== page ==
. >>> south korean rapper psy receives a warm welcome in washington despite his past anti-american comments, and president obama getting some flack for attending that performance. >>> plus the bizarre saga continues. american tech mogul john mcafee fighting deportation to belize. he holds a news conference from behind bars. you'll hear what he has to say. "cnn newsroom" starts right now. >>> good morning, everyone. i'm ted roland sitting in for carol costello. we bring in fallout for the radio prank calling the hospital. the nurse that was duped by the call, the bosses of those deejays have cancelled their show, and for the first time, those deejays are speaking out. >> there is nothing that can make me feel worse than what i feel right now and for what i feel for the family. we're so sorry this has happened to them. >> cnn's matthew chance is outside the hospital with the very latest. matthew? >> reporter: ted, thanks very much. you heard a snapshot of the kind of raw emotion that was expre expressed in that interview with these two deejays medical -- mel grieg and michael christian gave,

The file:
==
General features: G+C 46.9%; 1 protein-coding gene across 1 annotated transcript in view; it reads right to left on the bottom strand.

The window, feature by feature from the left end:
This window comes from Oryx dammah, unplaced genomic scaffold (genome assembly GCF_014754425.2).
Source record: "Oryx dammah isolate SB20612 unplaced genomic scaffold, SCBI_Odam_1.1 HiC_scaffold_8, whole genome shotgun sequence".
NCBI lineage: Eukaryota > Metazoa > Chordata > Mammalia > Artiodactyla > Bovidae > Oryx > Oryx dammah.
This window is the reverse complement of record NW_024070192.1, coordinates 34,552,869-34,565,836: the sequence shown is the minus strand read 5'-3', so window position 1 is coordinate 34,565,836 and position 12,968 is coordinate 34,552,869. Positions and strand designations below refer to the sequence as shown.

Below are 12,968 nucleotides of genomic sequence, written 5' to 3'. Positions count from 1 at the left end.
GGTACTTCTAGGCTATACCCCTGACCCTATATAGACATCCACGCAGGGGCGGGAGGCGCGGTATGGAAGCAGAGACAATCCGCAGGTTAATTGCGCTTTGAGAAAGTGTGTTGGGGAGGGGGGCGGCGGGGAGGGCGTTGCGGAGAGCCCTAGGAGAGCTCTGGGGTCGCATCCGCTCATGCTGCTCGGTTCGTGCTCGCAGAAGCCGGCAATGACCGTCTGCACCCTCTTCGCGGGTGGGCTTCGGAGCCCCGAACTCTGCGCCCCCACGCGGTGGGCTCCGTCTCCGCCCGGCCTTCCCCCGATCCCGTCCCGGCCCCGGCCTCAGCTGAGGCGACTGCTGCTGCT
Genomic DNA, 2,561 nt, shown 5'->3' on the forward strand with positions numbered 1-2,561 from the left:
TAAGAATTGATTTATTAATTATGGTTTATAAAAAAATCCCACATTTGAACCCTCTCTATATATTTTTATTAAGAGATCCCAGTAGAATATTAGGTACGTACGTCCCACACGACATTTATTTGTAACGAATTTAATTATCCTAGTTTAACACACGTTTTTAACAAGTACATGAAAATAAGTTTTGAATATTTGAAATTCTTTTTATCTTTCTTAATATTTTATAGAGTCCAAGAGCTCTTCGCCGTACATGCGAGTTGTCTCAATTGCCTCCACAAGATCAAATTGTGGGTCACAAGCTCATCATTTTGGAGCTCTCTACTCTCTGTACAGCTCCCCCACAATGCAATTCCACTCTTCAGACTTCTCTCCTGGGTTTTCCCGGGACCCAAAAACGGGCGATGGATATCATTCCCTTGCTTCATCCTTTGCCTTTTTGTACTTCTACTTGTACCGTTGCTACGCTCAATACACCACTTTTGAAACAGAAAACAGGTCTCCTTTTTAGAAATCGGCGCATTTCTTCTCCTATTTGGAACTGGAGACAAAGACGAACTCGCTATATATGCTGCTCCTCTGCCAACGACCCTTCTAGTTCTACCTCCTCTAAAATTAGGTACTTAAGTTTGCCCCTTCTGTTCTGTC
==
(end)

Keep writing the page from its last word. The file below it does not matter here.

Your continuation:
an update on the hurricane sandy relief bill making its way through congress. "washington journal" is next. >> nobody will get 100% of what they want. let's make sure middle-class families and the american economy and the world economy are not adversely impacted because people cannot do their jobs. host: the headline in this morning's "washington post" -- president obama and senate leaders were on the verge of an agreement that would let taxes rise on the wealthiest households while protecting the vast majority of americans from tax hikes set to hit in january. welcome to the saturday edition of "and the washington journal." for the first 45 minutes of the program we are going to be talking about senate negotiating a fiscal clifts deal, what has been going on on that half of the capital. see what they are talking about and how things are going. we want to get your input and your part of the conversation. you can reach out to us on twitter. facebook, facebook.com/cspan. and you can send us an e-mail. this is more from the article, the lead story in "the washington post." they ride, the deve